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Books The art of Brexit

CHRIS MOSS pores over a stimulating and stirring collage of ideas and imagery generated by the 2016 referendum

Leave to Remain: A Snapshot of Brexit
Noni Stacey, Lund Humphries, £35

WHAT are we to do with Brexit? 

Whether you were for or against the ultimate decision, you can rest assured you were hoodwinked. The pro arguments were false, the anti case was non-existent. The cheats and liars who ushered the docile nation towards the exit are universally discredited. Yet here we are – with memories, confusions, anxieties and, let’s face it, a species of political fatigue mingled with melancholy. Being had is hard to bear. 

Leave to Remain re-energises the subject if not the old debates. It does so partly because its central media – art and photography – have not been frayed, spewed and abused to generate meaninglessness in the way words have been. 

Editor Noni Stacey, a visiting tutor at eminent art schools and a picture researcher on Fleet Street, is staunchly anti-Brexit, and her text is an engaging summary of the history of the UK’s relationship with Europe, the EEC, the EU and with “others” more generally – the Brexit bandwagon was always, in part, an orgiastic outpouring of racism and xenophobia.

The images featured are purposefully diverse. The cover is by Led by Donkeys, a pressure group that has flourished in the so-called “post-truth” morass of mature digital media. Much of their output is satirical, often based around ad-busting billboards. But this image, of a single gold star on a blue background, is a still from the video they projected on to the Dover cliffs on January 31, 2020. The message, reprinted here, is the unashamedly sentimental: “This is our star, look after it for us.”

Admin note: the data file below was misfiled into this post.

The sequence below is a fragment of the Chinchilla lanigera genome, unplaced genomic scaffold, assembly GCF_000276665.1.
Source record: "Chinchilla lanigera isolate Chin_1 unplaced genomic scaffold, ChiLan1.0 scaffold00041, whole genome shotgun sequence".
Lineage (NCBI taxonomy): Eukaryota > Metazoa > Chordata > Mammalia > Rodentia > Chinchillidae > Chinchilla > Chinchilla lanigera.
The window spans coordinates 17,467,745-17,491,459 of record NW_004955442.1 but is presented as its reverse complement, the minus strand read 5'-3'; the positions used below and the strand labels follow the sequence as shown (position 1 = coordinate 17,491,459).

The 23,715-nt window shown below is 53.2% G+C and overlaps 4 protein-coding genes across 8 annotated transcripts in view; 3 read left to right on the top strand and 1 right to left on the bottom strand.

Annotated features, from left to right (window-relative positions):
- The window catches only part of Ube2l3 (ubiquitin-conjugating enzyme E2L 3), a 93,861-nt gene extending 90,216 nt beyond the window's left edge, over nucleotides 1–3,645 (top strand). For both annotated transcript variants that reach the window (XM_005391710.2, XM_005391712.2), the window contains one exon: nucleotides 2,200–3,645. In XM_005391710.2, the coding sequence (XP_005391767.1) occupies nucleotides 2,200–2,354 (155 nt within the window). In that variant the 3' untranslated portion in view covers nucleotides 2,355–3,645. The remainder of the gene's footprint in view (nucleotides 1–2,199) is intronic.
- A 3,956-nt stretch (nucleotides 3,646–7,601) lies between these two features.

The rest of the contents are somewhat meatier. To give just a sampling: a 1971 photograph of a pursed-lipped National Front campaigner hectoring a black man in London; an oil painting by Rosa Marsden that reworks the oft-reprinted 1987 photograph of the Bullingdon Club, but replaces the original faces of the subjects (which included Cameron and Johnson) to get around copyright law; 1975 and 2016 referendum posters; a still from Cornelia Parker’s 2022 video FLAG – about a Cardiff factory that makes Union Jacks, which shows the manufacturing process in reverse; a Make Britain Great Again cap, shot by Mark Duffy, Tacita Dean’s chalk-on-blackboard impression of crumbling chalk cliffs; and Magda Archer’s brilliantly colourful “celebratory” propaganda for post-Brexit Britain and for an Anti-Brexit Dance Off. 

Stacey analyses the role of film, art, patriotic symbols and storytelling and tells us about the background to the creation of these works and their creators. But, actually, it’s worth reading this book without her words first time round. Many pieces generate their power in the deciphering, whether they articulate their arguments through allegory – as in the output of social media favourite Cold War Steve – or using more poignant, subtle effects, as with Layla Curtis’s 1999 lithographs that sever England and Scotland.

The reversal or reconfiguring of Brexit seems assured. When this might happen is less certain. As Stacey suggests, the isolated UK is failing to protect basic freedoms and the long Tory decade has almost broken the country’s will as well as its economy and public services. 

In the meantime, Leave to Remain is a stimulating and stirring collage of ideas and imagery that together constitute a discourse infinitely more enlightening than anything the political class offered to voters in 2015-6.

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